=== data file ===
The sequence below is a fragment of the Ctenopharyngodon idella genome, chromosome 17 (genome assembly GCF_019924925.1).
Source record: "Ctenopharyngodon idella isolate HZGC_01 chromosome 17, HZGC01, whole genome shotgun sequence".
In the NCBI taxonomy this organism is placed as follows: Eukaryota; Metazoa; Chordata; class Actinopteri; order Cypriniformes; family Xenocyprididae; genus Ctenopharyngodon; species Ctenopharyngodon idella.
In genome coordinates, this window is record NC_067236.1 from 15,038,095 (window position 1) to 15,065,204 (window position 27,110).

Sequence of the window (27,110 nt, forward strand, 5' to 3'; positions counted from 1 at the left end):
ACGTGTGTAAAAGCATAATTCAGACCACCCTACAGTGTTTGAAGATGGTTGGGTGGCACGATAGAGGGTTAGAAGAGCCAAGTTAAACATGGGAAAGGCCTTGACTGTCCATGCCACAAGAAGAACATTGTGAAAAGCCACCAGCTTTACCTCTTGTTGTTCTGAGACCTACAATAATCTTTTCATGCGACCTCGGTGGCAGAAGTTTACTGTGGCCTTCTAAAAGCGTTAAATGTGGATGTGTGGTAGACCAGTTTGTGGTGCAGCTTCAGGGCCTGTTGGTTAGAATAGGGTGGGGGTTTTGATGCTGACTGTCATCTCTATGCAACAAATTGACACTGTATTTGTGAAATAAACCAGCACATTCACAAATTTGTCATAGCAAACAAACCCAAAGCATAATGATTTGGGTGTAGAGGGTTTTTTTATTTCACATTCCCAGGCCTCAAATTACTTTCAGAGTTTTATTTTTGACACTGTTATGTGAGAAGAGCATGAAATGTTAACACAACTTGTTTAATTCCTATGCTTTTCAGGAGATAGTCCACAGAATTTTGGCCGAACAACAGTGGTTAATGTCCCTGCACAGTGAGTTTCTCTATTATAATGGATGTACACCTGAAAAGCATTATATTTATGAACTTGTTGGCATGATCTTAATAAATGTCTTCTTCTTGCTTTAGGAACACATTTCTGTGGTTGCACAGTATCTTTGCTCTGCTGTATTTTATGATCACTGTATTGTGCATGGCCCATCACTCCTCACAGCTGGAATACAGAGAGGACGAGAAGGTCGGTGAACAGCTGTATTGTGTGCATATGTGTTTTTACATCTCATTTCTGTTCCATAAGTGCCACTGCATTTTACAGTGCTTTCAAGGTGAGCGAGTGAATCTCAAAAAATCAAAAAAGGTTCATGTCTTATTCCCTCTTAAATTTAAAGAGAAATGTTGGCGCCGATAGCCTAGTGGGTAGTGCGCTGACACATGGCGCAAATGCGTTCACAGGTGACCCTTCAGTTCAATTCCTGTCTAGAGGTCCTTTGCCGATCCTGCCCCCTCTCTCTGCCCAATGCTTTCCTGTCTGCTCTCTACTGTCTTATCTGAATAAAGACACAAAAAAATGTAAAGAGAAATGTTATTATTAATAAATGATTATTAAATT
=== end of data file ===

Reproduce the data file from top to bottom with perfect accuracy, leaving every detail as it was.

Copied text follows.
The sequence below is a fragment of the Ctenopharyngodon idella genome, chromosome 17 (genome assembly GCF_019924925.1).
Source record: "Ctenopharyngodon idella isolate HZGC_01 chromosome 17, HZGC01, whole genome shotgun sequence".
In the NCBI taxonomy this organism is placed as follows: Eukaryota; Metazoa; Chordata; class Actinopteri; order Cypriniformes; family Xenocyprididae; genus Ctenopharyngodon; species Ctenopharyngodon idella.
In genome coordinates, this window is record NC_067236.1 from 15,038,095 (window position 1) to 15,065,204 (window position 27,110).

Sequence of the window (27,110 nt, forward strand, 5' to 3'; positions counted from 1 at the left end):
ACGTGTGTAAAAGCATAATTCAGACCACCCTACAGTGTTTGAAGATGGTTGGGTGGCACGATAGAGGGTTAGAAGAGCCAAGTTAAACATGGGAAAGGCCTTGACTGTCCATGCCACAAGAAGAACATTGTGAAAAGCCACCAGCTTTACCTCTTGTTGTTCTGAGACCTACAATAATCTTTTCATGCGACCTCGGTGGCAGAAGTTTACTGTGGCCTTCTAAAAGCGTTAAATGTGGATGTGTGGTAGACCAGTTTGTGGTGCAGCTTCAGGGCCTGTTGGTTAGAATAGGGTGGGGGTTTTGATGCTGACTGTCATCTCTATGCAACAAATTGACACTGTATTTGTGAAATAAACCAGCACATTCACAAATTTGTCATAGCAAACAAACCCAAAGCATAATGATTTGGGTGTAGAGGGTTTTTTTATTTCACATTCCCAGGCCTCAAATTACTTTCAGAGTTTTATTTTTGACACTGTTATGTGAGAAGAGCATGAAATGTTAACACAACTTGTTTAATTCCTATGCTTTTCAGGAGATAGTCCACAGAATTTTGGCCGAACAACAGTGGTTAATGTCCCTGCACAGTGAGTTTCTCTATTATAATGGATGTACACCTGAAAAGCATTATATTTATGAACTTGTTGGCATGATCTTAATAAATGTCTTCTTCTTGCTTTAGGAACACATTTCTGTGGTTGCACAGTATCTTTGCTCTGCTGTATTTTATGATCACTGTATTGTGCATGGCCCATCACTCCTCACAGCTGGAATACAGAGAGGACGAGAAGGTCGGTGAACAGCTGTATTGTGTGCATATGTGTTTTTACATCTCATTTCTGTTCCATAAGTGCCACTGCATTTTACAGTGCTTTCAAGGTGAGCGAGTGAATCTCAAAAAATCAAAAAAGGTTCATGTCTTATTCCCTCTTAAATTTAAAGAGAAATGTTGGCGCCGATAGCCTAGTGGGTAGTGCGCTGACACATGGCGCAAATGCGTTCACAGGTGACCCTTCAGTTCAATTCCTGTCTAGAGGTCCTTTGCCGATCCTGCCCCCTCTCTCTGCCCAATGCTTTCCTGTCTGCTCTCTACTGTCTTATCTGAATAAAGACACAAAAAAATGTAAAGAGAAATGTTATTATTAATAAATGATTATTAAATT